We at IJM have been working around the clock over the past week to help our anti-slavery champion, Senator Bob Corker, bring the End Modern Slavery Initiative (EMSI) to the Senate floor for a vote. It is tentatively scheduled for Tuesday, March 8. EMSI, if enacted, would create a public-private foundation to fund slavery eradication in heavily-burdened countries. EMSI’s approach prioritizes actually freeing slaves and bringing perpetrators to justice. Senator Corker was inspired to develop this legislation by IJM’s anti-slavery casework around the world.Read More
We’re still digging out from Washington’s fourth largest blizzard in history, “Snowzilla.” It’s mandatory to disparage our nation’s Capitol when it snows—especially if you migrated here from the Midwest. Well, I’m from the Midwest—I grew up in Ohio and Iowa—and I love my adopted, southern city. Precisely because it is a southern city, it’s not economical to lay in the plows and trucks that Chicago and Cleveland depend on. So when we get a really big storm, it means our Metro mass transit system closes, the federal government closes, and our cars are buried for days. My neighborhood, Capitol Hill, had a party atmosphere, with nothing but kids and their sleds and neighborhood dogs on the roads. Folks helped each other shovel their sidewalks.Read More
We at IJM are thrilled about the introduction in the Senate of S.553, the End Modern Slavery Initiative (EMSI.) Thanks to the leadership of Senate Foreign Relations Committee Chairman Bob Corker (R-TN), EMSI quickly collected bipartisan support in the Senate and was reported out of the Committee unanimously in February. We’re happy to report that 18 Senators are co-sponsors. Many of them heard directly from anti-slavery activists in their states in support of the bill.Read More
We had an unprecedented visit to IJM’s office this week: His Excellency Julio Ligorria, Guatemalan Ambassador to the United States, who was accompanied by his Minister Counselor, Edgar Villanueva. We’ve had many meetings at embassies to Washington but this was the first time a foreign Ambassador came to our headquarters to see us.Read More
The House and Senate adjourned this weekend for a long Congressional recess. There will likely be a short lame-duck session after the elections, and then the new Congress will be in the saddle in January.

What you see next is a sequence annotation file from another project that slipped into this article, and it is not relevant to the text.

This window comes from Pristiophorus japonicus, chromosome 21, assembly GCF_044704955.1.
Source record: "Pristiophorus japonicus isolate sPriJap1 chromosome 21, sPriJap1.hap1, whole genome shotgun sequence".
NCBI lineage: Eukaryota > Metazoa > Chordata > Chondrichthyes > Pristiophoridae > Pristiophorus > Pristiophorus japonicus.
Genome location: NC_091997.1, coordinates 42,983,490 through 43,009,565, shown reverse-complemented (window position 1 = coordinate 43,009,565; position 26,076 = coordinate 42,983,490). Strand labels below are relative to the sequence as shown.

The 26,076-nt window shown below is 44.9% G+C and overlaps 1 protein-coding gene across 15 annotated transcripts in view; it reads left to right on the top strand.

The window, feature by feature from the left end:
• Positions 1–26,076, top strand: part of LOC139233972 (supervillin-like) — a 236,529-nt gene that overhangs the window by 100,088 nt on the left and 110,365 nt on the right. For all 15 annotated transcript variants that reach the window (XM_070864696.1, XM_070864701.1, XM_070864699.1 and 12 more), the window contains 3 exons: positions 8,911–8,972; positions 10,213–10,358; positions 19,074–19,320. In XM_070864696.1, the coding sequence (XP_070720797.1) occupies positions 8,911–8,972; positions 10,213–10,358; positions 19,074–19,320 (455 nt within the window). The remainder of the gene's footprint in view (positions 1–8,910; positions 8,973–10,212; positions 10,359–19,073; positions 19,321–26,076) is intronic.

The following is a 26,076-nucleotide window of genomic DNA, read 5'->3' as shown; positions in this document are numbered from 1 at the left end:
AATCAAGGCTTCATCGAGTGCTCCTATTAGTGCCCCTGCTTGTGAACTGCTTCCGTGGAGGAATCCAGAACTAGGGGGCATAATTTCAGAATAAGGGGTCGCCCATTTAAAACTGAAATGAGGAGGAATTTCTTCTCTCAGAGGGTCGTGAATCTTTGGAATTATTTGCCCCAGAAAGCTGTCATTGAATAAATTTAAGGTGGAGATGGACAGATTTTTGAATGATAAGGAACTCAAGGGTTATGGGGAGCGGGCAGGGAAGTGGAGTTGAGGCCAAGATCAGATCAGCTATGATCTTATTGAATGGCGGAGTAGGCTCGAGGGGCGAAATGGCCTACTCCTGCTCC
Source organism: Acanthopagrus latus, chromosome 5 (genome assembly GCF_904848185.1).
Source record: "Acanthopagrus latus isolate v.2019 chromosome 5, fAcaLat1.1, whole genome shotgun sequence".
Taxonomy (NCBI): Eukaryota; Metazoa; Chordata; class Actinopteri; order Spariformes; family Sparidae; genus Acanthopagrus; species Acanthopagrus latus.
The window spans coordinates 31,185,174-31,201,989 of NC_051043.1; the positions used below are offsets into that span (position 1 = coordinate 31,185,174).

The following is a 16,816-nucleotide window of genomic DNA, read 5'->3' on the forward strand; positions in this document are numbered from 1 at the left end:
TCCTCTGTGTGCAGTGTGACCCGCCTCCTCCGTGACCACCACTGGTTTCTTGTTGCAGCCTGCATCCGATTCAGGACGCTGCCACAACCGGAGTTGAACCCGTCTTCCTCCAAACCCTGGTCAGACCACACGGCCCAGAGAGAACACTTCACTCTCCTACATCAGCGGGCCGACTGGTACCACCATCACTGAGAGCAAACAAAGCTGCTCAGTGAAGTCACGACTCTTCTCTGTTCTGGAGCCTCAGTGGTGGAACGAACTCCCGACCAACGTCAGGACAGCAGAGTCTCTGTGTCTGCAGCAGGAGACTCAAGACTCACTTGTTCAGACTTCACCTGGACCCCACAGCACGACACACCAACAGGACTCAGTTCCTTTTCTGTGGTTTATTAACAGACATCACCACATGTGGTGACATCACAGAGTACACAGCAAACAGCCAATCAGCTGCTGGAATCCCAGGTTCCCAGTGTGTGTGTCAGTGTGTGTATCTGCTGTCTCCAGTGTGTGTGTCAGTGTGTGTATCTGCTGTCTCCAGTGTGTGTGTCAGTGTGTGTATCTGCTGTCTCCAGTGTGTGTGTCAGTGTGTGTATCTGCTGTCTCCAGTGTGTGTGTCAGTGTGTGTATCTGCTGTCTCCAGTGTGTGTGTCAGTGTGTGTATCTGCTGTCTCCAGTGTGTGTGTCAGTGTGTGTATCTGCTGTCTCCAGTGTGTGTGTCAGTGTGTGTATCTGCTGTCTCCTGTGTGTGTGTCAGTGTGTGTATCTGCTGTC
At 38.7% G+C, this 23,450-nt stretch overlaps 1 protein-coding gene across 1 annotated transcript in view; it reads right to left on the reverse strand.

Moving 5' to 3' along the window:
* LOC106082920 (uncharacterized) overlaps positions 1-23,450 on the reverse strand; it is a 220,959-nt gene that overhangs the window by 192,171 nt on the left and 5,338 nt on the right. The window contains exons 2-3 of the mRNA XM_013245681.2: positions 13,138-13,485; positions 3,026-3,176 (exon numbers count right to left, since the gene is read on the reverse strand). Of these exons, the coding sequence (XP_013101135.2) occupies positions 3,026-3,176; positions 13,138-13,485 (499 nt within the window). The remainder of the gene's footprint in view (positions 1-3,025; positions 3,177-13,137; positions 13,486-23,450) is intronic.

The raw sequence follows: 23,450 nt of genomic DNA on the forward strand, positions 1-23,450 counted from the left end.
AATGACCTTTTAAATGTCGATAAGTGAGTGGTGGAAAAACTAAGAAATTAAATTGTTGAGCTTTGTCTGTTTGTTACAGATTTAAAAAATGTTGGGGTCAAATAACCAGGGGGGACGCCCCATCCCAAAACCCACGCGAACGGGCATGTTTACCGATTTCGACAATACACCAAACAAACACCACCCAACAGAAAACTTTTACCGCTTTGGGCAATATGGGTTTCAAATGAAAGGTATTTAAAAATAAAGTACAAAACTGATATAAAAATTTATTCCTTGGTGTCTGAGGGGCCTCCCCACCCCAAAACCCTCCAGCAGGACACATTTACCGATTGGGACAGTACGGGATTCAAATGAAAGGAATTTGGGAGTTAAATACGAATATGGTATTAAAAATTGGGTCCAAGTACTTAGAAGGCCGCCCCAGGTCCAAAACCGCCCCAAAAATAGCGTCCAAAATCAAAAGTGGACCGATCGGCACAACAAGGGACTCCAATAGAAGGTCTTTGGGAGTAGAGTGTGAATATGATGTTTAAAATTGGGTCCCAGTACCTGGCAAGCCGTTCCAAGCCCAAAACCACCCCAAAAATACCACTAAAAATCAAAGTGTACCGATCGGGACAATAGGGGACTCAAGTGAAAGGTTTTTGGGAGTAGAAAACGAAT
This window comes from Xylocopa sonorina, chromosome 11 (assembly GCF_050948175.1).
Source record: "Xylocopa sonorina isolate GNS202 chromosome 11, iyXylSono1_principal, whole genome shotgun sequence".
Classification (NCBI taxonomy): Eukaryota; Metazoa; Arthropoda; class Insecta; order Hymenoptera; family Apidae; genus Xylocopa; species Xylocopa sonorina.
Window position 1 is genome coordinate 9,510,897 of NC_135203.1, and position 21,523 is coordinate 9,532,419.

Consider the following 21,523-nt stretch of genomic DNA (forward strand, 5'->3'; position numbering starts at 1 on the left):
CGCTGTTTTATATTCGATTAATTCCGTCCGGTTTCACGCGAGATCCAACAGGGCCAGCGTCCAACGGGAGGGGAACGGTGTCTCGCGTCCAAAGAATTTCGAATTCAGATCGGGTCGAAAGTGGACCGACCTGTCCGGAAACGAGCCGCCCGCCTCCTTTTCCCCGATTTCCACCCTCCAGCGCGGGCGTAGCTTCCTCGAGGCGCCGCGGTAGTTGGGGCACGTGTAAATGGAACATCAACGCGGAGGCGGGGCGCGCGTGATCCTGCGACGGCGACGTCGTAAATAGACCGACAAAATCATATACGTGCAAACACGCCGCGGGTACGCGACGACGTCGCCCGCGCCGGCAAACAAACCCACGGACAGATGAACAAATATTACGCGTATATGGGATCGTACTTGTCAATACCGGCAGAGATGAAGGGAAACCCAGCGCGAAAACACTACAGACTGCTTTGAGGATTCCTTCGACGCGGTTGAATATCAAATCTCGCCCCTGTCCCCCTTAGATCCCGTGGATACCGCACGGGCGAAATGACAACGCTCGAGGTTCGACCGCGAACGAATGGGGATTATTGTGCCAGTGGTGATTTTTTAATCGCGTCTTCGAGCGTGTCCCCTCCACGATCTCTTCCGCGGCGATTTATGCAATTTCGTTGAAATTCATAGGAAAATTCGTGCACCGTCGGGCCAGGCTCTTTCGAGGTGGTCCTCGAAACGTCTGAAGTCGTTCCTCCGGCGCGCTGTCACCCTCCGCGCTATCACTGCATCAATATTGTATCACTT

They left a heap of unfinished business. A big disappointment was the Senate’s failure to pass S.1249, a bill that would designate the State Department Office to Monitor and Combat Trafficking in Persons (TIP Office) a Bureau. The measure breezed through the House in July. We’d hoped that the House adoption would be wind under the Senate’s wings. Another help are the Senate’s own 37 cosponsors – a strong, bipartisan group, which includes 5 members of the Senate Foreign Relations Committee.Read More
It’s August and Washington, DC has slowed down considerably – especially if you’re in traffic and trying to make it to Nationals Stadium in time for the first pitch. The House and Senate are on recess and overworked legislative staff who haven’t seen daylight for months have either left town altogether or are wearing jeans to work and taking it sloooow…
Legislators may have put policy issues behind them this month, but there are big problems waiting for them when they return after Labor Day. None of the annual spending bills have passed the Senate, the emergency supplemental aid to address the Central American immigration crisis hasn’t been passed, and there are hundreds of Presidential appointments to various government posts that await Senate confirmation.Read More
Washington is coming back to life after 16 days of government shutdown. IJM’s friends in Congress and at the State Department are back at their desks, which makes me very happy. I thought it would be hard to get meetings when legislative aides came back to overflowing desks, but I was wrong. People who serve in government care about violence against children and adults whether they are furloughed because of the shutdown or not. They are eager to help IJM and our clients.
This might be a fanciful notion, but I think that the cause of ending modern-day slavery can actually bring Democrats and Republicans together in ways that almost nothing else can.